The Museum Room and the Bedrooms can be reached by a long oak staircase from the ground floor. The former contains a page’s costume worn by Charles Bagot at the Coronation of George IV and a case containing fascinating artefacts with many items relating to Napoleon and Wellington which were given by the Duke to his favourite niece, Lady Mary Wellesley, who married Sir Charles Bagot. These items include a clasp of interlocking bees removed from Napoleon’s coach after the Battle of Waterloo.
On display are watercolours of Levens Gardens and Park by H M Gaskell (Hal Bagot’s grandfather) and Peter de Wint, who came to Levens to teach Mary Howard to paint.
The Park, Peter de Wint
The Redman bedroom contains an early eighteenth-century Portuguese four-poster bed as well eighteenth century furniture made by the famous cabinet makers, Gillows of Lancaster.
In the Bellingham Room, just off the Museum Room, there is a portrait of Mary Howard as a young woman painted in about 1840 by John Partridge. Above the bed there is a copy portrait of Alan Bellingham by the contemporary Russian artist Vladimir Presnyakov.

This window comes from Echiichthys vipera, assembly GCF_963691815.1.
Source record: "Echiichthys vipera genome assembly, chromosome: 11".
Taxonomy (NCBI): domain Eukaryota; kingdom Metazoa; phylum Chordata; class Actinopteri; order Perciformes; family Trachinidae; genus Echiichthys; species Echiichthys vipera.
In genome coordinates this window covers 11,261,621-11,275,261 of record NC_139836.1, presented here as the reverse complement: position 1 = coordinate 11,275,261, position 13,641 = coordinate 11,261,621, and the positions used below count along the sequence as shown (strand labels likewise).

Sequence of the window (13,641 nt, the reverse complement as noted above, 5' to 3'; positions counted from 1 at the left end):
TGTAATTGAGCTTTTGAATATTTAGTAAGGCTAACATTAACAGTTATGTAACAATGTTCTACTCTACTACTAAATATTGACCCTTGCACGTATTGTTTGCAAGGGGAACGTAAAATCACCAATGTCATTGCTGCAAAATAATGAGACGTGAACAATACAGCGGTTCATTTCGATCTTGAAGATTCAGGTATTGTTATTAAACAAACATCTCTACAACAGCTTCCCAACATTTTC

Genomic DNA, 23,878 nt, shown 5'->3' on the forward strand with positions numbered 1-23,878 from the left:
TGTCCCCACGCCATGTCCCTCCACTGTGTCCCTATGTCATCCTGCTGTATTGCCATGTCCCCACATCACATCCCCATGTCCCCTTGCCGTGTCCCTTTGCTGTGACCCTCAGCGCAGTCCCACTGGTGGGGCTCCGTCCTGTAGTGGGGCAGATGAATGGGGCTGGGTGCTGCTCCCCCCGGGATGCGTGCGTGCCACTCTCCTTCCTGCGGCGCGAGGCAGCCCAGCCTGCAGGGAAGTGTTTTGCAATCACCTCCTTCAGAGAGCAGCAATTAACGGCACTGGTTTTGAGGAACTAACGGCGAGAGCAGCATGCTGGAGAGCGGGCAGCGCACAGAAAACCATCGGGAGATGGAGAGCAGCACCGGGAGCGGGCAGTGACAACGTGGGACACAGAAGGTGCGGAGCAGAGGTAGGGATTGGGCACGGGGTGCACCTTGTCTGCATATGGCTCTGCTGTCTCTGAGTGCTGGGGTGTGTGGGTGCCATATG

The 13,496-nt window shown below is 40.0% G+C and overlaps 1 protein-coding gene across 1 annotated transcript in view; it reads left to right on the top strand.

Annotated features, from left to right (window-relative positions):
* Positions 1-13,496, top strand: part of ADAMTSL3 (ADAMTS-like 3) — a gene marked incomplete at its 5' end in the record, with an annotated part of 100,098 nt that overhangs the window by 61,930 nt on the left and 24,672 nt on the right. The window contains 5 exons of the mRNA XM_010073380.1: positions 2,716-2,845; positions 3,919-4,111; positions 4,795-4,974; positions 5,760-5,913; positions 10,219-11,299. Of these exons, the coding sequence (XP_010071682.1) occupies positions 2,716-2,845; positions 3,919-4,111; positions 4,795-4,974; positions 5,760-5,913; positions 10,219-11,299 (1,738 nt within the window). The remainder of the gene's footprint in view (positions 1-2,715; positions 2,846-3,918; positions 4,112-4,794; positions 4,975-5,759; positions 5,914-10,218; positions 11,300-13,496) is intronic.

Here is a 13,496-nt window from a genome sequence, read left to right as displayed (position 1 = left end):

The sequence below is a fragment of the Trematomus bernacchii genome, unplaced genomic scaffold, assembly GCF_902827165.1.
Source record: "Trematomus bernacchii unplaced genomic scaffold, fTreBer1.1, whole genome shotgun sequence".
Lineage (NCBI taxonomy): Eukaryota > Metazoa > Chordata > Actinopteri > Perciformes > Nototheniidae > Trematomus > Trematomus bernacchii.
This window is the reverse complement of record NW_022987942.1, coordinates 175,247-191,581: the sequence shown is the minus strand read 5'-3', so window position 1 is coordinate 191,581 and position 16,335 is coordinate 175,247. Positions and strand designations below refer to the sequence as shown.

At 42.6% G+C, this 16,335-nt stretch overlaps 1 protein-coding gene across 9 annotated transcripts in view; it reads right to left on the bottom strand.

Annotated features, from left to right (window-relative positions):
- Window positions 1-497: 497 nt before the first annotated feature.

The small bedroom opposite the Bellingham Room contains the Duke of Wellington’s campaign bed. The adjoining room contains a quilt given by the Levens Quilters to mark the Tercentenary of the garden at Levens in 1994 as well as a model of HMS Hotspur which was presented to Admiral Josceline Percy in 1827. On the walls above the bed there is a small display of drawings made by Edward Burne-Jones, a close friend of Hal Bagot’s grandmother.